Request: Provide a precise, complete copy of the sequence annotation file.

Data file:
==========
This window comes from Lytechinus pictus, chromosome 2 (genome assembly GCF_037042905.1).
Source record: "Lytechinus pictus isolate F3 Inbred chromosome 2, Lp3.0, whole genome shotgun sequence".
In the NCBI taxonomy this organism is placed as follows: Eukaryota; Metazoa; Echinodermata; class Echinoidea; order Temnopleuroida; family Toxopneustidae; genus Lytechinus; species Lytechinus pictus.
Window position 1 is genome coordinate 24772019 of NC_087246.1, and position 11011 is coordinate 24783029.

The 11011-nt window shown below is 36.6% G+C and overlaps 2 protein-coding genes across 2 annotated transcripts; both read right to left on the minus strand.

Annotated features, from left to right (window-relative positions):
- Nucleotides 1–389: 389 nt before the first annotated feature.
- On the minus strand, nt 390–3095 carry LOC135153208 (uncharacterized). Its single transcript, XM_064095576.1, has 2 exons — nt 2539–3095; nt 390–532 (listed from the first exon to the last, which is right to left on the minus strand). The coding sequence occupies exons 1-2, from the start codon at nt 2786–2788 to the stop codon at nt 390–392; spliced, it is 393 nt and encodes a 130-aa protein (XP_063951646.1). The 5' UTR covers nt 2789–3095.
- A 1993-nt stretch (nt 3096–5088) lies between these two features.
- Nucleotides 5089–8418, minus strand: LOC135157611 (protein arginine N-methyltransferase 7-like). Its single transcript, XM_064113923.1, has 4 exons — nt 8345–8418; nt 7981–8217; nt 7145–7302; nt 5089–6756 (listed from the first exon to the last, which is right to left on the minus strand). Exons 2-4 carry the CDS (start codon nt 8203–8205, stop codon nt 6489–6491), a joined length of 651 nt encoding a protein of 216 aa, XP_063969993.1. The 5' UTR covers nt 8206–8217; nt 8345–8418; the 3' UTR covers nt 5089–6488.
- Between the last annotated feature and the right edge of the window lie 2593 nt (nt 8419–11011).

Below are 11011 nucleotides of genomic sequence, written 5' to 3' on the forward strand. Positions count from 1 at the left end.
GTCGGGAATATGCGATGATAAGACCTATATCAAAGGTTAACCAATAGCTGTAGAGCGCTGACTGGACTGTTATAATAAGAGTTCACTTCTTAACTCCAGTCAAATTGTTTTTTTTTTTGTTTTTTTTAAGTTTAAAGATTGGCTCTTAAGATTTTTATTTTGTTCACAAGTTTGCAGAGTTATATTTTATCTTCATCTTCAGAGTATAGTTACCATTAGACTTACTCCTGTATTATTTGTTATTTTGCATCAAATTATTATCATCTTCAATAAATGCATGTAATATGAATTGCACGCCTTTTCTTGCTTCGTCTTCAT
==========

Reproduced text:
This window comes from Lytechinus pictus, chromosome 2 (genome assembly GCF_037042905.1).
Source record: "Lytechinus pictus isolate F3 Inbred chromosome 2, Lp3.0, whole genome shotgun sequence".
In the NCBI taxonomy this organism is placed as follows: Eukaryota; Metazoa; Echinodermata; class Echinoidea; order Temnopleuroida; family Toxopneustidae; genus Lytechinus; species Lytechinus pictus.
Window position 1 is genome coordinate 24772019 of NC_087246.1, and position 11011 is coordinate 24783029.

The 11011-nt window shown below is 36.6% G+C and overlaps 2 protein-coding genes across 2 annotated transcripts; both read right to left on the minus strand.

Annotated features, from left to right (window-relative positions):
- Nucleotides 1–389: 389 nt before the first annotated feature.
- On the minus strand, nt 390–3095 carry LOC135153208 (uncharacterized). Its single transcript, XM_064095576.1, has 2 exons — nt 2539–3095; nt 390–532 (listed from the first exon to the last, which is right to left on the minus strand). The coding sequence occupies exons 1-2, from the start codon at nt 2786–2788 to the stop codon at nt 390–392; spliced, it is 393 nt and encodes a 130-aa protein (XP_063951646.1). The 5' UTR covers nt 2789–3095.
- A 1993-nt stretch (nt 3096–5088) lies between these two features.
- Nucleotides 5089–8418, minus strand: LOC135157611 (protein arginine N-methyltransferase 7-like). Its single transcript, XM_064113923.1, has 4 exons — nt 8345–8418; nt 7981–8217; nt 7145–7302; nt 5089–6756 (listed from the first exon to the last, which is right to left on the minus strand). Exons 2-4 carry the CDS (start codon nt 8203–8205, stop codon nt 6489–6491), a joined length of 651 nt encoding a protein of 216 aa, XP_063969993.1. The 5' UTR covers nt 8206–8217; nt 8345–8418; the 3' UTR covers nt 5089–6488.
- Between the last annotated feature and the right edge of the window lie 2593 nt (nt 8419–11011).

Below are 11011 nucleotides of genomic sequence, written 5' to 3' on the forward strand. Positions count from 1 at the left end.
GTCGGGAATATGCGATGATAAGACCTATATCAAAGGTTAACCAATAGCTGTAGAGCGCTGACTGGACTGTTATAATAAGAGTTCACTTCTTAACTCCAGTCAAATTGTTTTTTTTTTTGTTTTTTTTAAGTTTAAAGATTGGCTCTTAAGATTTTTATTTTGTTCACAAGTTTGCAGAGTTATATTTTATCTTCATCTTCAGAGTATAGTTACCATTAGACTTACTCCTGTATTATTTGTTATTTTGCATCAAATTATTATCATCTTCAATAAATGCATGTAATATGAATTGCACGCCTTTTCTTGCTTCGTCTTCAT